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Authors: Laura Gill

Tags: #Erotica

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BOOK: Claiming Ariadne
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Why that prospect didn’t fill her with utter revulsion, she didn’t know. Still, she didn’t need him to make this decision. “I know what he would say. Send the goods to Tiryns.”

Chapter Three

 

It took a stern woman to handle the serpents in the Snake Goddess’s shrine. Never smiling, Potinia was just such a woman. One of the many priestesses who served the Mistress of the Animals, she presided over this serpentine aspect of the goddess and maintained the shrine within the little network of sanctuaries just west of the Central Court.

She also kept the keys to the Pillar Crypt.

As a child, Ariadne often wondered why her mother didn’t like her. Potinia didn’t come often to the nursery; when she did, it was with a grim countenance and unending criticism. What love the young Ariadne knew came from the wet nurses and servants who looked after her, but she always craved the approval of the ageless, regal woman who tended the snakes and guarded the entrance to the Underworld.

Now as a priestess and mother, Ariadne understood better. Priestesses served the gods first and their own needs second or not at all. Ariadne’s own firstborn daughter, now six, knew the High Priestess of the Great Mother only as a beautiful lady who sometimes visited. Sasara knew that she’d already been consecrated to the service of the Mother Goddess. Perhaps when she was old enough, Ariadne would tell her why.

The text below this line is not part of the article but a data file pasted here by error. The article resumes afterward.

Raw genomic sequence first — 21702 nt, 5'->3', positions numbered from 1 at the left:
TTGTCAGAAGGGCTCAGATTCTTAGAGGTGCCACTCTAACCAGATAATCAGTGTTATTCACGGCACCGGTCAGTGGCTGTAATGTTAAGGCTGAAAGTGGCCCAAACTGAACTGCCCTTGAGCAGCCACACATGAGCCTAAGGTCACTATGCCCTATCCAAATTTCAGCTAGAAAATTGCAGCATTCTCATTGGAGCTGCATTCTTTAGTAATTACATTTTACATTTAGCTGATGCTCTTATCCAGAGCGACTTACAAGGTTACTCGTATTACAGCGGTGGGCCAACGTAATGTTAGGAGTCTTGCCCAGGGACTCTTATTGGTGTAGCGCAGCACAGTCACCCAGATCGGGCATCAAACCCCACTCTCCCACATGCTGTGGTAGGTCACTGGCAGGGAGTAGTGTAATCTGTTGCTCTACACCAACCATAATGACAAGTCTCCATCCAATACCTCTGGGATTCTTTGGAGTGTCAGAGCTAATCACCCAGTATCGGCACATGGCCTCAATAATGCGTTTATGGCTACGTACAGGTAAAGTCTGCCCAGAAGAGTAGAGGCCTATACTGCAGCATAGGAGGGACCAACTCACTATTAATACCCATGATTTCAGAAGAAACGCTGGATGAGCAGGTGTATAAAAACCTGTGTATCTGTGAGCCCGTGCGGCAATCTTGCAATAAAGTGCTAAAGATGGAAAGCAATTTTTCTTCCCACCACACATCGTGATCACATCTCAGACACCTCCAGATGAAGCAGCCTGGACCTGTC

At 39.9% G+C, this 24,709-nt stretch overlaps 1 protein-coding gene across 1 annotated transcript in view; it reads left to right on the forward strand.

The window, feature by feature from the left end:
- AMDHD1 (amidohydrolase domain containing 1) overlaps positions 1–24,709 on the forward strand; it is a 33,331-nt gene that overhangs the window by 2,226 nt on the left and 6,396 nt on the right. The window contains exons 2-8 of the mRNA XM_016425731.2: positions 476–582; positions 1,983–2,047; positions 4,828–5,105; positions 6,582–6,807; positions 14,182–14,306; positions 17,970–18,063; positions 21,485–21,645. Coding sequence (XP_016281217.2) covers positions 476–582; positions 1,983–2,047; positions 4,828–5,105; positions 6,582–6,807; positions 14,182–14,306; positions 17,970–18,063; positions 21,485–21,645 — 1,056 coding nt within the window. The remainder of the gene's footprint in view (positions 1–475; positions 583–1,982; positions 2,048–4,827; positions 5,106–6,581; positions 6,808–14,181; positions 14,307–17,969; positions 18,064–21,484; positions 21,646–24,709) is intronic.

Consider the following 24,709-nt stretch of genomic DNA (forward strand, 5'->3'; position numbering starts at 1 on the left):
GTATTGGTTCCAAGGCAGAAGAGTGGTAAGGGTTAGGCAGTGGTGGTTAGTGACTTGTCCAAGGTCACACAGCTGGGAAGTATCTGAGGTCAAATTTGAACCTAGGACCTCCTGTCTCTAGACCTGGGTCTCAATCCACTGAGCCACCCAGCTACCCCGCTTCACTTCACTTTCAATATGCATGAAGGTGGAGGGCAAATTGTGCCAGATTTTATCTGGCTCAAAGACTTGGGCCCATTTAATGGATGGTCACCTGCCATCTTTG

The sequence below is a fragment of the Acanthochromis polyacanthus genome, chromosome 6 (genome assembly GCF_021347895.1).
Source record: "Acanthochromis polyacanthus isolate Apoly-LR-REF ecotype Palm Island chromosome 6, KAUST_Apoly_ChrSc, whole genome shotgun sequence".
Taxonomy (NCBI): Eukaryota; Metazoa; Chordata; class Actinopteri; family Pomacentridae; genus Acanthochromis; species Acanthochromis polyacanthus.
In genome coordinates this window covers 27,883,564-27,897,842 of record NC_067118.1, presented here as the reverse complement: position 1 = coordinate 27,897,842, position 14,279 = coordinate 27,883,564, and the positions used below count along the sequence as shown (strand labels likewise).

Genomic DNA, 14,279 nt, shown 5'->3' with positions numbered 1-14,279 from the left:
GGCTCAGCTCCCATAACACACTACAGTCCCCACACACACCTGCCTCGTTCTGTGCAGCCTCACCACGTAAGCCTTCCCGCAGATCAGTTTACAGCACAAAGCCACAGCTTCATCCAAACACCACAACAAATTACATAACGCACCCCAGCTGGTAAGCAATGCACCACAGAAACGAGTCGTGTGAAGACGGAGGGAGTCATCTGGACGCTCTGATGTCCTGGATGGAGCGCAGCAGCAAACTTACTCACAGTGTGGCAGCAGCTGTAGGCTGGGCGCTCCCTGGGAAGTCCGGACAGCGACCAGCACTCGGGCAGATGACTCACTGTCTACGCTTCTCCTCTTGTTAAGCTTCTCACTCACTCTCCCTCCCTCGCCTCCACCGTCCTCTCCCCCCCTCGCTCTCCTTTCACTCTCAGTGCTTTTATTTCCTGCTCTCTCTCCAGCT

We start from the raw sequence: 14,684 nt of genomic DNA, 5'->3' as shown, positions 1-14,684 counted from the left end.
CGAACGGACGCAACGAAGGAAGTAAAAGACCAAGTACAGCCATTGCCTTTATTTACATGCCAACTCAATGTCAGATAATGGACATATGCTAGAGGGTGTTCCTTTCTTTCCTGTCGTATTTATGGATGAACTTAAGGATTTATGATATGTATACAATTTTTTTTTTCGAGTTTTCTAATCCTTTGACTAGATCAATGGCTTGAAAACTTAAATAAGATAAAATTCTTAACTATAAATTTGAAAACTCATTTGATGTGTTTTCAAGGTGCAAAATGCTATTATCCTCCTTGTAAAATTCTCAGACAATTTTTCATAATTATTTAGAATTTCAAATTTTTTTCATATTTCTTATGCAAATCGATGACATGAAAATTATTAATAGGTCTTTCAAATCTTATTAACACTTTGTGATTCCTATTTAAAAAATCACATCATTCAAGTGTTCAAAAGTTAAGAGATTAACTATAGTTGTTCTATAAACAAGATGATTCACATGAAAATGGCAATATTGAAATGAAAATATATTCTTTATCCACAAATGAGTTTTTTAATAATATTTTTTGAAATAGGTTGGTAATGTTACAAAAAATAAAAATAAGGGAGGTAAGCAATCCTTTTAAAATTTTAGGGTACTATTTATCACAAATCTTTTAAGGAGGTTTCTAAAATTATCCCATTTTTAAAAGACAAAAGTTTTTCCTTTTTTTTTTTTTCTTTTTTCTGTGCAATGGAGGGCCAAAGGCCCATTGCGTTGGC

The girl would never know who her father was beyond that he had been a Sacred King. Somewhere, his name was recorded. Ariadne certainly didn’t remember it.

Snakes were the messengers of the gods. They burrowed into the Great Mother’s womb, they communicated with the dead, and they alone of all creatures transcended the mysteries of life and death by shedding their skins. At each full moon, Ariadne offered a bowl of milk to the sacred house snake along with her prayers.

Potinia received the offering and bore it into the shrine. In the innermost sanctum, exquisitely painted vessels held measures of olive oil, milk, and grain. Some held serpents. These were harmless creatures, brought out for rituals. Only the sanctuary’s resident house snake was left in peace.